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The Best and The Brightest - The Idea of Fundamentalism and the Movement of Fundamentalism

Monday, December 12, 2005

File under Popular_, Fundamentalism_, Christianity_, Hot_Issues

I don't like having something in an incomplete state hanging over my head, so I am going to go ahead and post my final(?) installment of the The Best and The Brightest discussion that we have been having. I hope that I am not taking a bat to Man-O-War here (i.e. beating a dead horse).

For those just joining us, the articles in this series are given here:
The Best and the Brightest
The Best and the Brightest - Redux
The Best and the Brightest - Criteria for Evaluation
The Best and the Brightest - Handling Questions
The Best and the Brightest - The Idea of Fundamentalism and the Movement of Fundamentalism

As I mentioned in my post, The Best and the Brightest - Redux, there were essentially three areas that were brought up in the comments by Michael regarding the article entitled The Best and the Brightest.

My response to the first area is in the article entitled, The Best and The Brightest - Criteria for Evaluation.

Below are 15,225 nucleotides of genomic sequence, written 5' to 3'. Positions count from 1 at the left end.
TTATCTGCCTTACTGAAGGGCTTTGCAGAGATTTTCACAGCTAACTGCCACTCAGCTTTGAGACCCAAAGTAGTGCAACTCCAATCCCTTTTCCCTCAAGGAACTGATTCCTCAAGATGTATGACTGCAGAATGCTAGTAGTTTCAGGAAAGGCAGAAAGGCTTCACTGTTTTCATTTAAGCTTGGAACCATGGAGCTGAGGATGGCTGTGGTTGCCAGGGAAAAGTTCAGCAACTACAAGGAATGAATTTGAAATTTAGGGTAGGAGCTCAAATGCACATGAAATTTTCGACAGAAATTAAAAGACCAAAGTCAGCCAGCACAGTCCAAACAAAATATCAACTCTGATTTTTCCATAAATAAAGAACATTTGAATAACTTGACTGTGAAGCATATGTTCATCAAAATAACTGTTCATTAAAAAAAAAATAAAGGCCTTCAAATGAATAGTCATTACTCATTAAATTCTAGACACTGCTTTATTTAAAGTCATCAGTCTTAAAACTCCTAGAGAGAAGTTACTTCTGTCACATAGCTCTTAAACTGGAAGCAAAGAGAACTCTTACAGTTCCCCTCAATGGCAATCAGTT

My response to the second area is in the article entitled, The Best and The Brightest - Handling Questions.

This final post in this series deals with the third area that was brought up in the comments, namely, - what Fundamentalism are the young guys supposedly leaving?

In Michael's comments, he addresses the view that the young guys do not have a problem with the idea of Fundamentalism, just the movement of Fundamentalism.

Specifically, Michael made the following comments:

The second answer lies in our semantics. How do you walk away from fundamentalism? Most of the best and brightest who have left the movement still subscribe to the idea of fundamentalism. What does that make them? Traditional reasoning says if you are not a fundamentalist you must be a new evangelical or a liberal. This may have been true in the '60s and '70s, but I find fewer people and churches today define themselves according to a movement.


The issue that comes up from this comment is the question of the "idea" of Fundamentalism as distinct from the "movement" of Fundamentalism. I believe that this is an important issue, but an issue that is not quite so "cut and dried." I will also admit that I am still developing my thinking in this area, so don't take this as my final word on the matter as I think through it and be gentle as you rip me.

When we speak of Fundamentalism as a movement, of what do we speak? Is it the FBF? Is it the "Bob Jones Denominational Network" (to quote some of the anti-BJU propaganda)? Is it the Free Presbyterians or the FFBC? Is it the OBF? Is it all those who have been to The Wilds and thrown their stick in the fire? The reality seems to me that when you speak of Fundamentalism, there is a degree in which to speak of it as a "movement" is impossible if the concept of movement is monolithic. Even the bigger umbrella groups like the ACCC can't and don't claim to speak for the whole "movement" as the authoritative voice of Fundamentalism.